P. G. Wodehouse, Something Fresh [London; 1915]
When I work myself into a slow-motion panic about not keeping up with my reading and feeling too overwhelmed to take up anything, as I did over this past weekend, I can always turn to Wodehouse. Mostly because I've read it all already, so there's no anxiety about not getting it, but also because everything is so low-stakes and disconnected from the lived world that the political implications of the work don't have to trouble me. (Did, for example, Orwell and Waugh ever agree on anything else?)
Something Fresh is the first Blandings book, published in 1915, and there's a lot missing from it that the later books in the saga would establish: no Galahad, no Constance, no Empress. But Lord Emsworth is his fluffy-minded self, and Freddie Threepwood is a great comic creation, only eclipsed in his line by the later Bertie Wooster. Wodehouse was still working out the formula that would serve him for the bulk of the century, and what might surprise someone only familiar with the later work is how sincerely, though still relatively casually, he treats the romances at the center.
Once he had perfected the formula, his point-of-view characters will always be either sexless elderly gentlemen or hapless goofs (also sexless); the romances will be worked out on the side, and especially in the Jeeves stories will be just as silly as everyone else. But Ashe Marson and Joan Valentine in Something Fresh are perilously close to being people, and Joan is even feminist, demanding egalitarianism rather than chivalry. (Wodehouse had married the year before; according to friends, his wife was always the stronger personality. You can see how his early enamored respect would have curdled into the satirical portraits of fearsome aunts as they aged together.)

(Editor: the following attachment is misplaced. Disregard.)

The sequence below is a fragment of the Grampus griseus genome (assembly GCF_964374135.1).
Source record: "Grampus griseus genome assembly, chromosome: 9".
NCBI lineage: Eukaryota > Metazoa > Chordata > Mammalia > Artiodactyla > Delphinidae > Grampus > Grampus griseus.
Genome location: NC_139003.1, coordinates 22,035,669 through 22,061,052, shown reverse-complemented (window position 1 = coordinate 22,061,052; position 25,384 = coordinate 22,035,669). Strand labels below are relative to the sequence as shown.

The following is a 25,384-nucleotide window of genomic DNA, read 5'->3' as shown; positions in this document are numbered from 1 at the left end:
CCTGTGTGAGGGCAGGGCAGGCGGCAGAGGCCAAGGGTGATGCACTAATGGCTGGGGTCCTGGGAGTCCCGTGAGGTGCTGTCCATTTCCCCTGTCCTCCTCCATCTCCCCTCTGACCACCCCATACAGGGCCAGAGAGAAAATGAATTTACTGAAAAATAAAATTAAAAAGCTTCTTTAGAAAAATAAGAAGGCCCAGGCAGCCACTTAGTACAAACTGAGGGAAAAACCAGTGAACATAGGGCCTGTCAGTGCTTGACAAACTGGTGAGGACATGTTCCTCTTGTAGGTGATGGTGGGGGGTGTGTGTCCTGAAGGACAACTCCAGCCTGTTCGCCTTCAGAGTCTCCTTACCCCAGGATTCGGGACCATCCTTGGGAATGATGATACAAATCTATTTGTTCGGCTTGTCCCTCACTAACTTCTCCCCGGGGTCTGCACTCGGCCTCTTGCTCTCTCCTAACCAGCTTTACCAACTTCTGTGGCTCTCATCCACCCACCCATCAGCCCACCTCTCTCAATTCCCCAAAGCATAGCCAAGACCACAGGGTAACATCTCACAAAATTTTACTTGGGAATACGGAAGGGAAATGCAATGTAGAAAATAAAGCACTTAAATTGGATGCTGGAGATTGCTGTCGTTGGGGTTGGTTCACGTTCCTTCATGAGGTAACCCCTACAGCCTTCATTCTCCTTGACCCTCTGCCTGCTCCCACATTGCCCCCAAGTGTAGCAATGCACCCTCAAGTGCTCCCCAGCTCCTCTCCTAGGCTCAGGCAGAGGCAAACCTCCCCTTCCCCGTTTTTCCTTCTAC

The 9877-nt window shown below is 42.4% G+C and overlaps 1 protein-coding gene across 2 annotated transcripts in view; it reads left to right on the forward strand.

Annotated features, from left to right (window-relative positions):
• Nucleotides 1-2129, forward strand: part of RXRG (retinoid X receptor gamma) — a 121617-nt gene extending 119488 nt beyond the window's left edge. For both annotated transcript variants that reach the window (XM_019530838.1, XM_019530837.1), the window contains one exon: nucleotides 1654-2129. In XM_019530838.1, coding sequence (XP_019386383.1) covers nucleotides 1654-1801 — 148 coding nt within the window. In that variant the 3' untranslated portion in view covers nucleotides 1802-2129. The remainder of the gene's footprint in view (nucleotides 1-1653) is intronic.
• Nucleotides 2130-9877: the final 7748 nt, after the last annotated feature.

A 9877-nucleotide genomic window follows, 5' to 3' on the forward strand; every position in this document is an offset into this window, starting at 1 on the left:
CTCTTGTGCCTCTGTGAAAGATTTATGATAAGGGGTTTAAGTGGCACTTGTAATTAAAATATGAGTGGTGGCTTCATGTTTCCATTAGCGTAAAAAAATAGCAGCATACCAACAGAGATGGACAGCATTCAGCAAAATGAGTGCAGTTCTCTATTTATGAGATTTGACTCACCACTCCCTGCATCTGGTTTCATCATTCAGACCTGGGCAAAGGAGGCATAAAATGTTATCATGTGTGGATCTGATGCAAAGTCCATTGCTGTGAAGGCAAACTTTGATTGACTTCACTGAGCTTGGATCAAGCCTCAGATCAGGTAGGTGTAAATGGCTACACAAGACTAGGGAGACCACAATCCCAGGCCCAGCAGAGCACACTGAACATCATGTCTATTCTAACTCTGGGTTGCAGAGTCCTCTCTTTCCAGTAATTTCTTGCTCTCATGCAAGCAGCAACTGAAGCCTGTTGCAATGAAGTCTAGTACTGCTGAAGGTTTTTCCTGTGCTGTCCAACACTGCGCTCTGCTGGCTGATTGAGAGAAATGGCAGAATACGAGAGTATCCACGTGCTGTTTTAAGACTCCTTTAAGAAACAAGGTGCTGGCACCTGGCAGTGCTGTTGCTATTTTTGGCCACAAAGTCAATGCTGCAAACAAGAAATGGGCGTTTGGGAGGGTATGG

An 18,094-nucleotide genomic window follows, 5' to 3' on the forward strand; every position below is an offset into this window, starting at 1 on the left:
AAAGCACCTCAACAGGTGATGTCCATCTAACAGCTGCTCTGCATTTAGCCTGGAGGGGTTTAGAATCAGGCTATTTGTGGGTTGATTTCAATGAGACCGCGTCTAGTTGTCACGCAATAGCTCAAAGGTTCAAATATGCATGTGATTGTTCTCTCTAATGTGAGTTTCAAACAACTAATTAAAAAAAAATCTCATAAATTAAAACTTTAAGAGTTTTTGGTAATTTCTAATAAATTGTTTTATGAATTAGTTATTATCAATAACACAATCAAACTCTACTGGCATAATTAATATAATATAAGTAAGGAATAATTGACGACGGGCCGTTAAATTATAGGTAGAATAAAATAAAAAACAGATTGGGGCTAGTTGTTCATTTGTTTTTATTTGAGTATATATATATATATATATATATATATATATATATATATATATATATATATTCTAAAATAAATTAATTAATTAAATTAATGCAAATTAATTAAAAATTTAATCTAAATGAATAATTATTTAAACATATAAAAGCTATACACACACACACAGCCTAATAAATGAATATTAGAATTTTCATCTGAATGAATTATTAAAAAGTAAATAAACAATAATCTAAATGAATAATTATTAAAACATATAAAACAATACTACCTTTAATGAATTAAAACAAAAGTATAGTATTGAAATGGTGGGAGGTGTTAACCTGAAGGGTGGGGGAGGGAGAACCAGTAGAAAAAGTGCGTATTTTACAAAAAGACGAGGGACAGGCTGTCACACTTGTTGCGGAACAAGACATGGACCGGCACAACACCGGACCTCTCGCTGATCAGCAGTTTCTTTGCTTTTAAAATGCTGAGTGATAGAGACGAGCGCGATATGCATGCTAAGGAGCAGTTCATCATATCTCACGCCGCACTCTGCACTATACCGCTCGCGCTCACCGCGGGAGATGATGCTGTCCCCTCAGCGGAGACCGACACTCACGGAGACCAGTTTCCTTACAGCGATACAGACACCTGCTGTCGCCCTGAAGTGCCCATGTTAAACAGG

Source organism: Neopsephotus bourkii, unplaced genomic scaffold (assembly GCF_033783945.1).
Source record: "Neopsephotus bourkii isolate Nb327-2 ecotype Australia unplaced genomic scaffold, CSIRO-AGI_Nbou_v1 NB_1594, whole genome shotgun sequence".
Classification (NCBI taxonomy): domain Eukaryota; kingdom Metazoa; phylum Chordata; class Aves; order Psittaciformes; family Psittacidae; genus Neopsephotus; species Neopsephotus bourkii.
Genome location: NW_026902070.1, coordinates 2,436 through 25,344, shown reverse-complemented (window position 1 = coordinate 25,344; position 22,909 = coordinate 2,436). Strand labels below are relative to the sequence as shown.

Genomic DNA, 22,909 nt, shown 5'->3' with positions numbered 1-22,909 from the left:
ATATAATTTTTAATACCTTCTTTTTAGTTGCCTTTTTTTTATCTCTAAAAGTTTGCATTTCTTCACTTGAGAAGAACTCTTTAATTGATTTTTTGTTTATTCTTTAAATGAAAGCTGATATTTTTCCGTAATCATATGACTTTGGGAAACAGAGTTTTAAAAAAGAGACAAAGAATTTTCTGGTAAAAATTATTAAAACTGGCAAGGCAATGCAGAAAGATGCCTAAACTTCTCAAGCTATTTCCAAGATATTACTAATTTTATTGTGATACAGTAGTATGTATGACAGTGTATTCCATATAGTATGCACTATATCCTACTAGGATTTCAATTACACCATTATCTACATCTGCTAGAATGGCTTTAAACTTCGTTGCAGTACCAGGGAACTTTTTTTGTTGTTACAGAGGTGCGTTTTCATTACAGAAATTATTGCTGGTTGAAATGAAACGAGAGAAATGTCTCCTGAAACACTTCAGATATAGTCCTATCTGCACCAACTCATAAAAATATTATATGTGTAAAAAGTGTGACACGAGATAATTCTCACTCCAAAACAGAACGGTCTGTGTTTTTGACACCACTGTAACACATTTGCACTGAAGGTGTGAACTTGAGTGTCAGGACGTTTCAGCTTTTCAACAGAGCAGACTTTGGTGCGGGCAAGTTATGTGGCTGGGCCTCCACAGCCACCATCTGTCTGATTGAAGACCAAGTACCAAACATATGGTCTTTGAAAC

It's a lot easier for me to place the book in the timeline of Wodehouse writing than in the timeline of broader literature: at times, thinking about the fact that it was published in 1915, my head swam. It feels so much more conversant with later decades, especially since so much of the serious 1910s literature I've been reading takes place in the nineteenth century. But that's one of the perils of reading only serious literature and Wodehouse: to get a proper view, I should also be reading other popular literature, the (especially American) magazine writers who were Wodehouse's actual peers and who were also flashily up-to-date and unconcerned with the social conventions whose breaking occasioned so much of the Serious Writers' angst.
December 3, 2017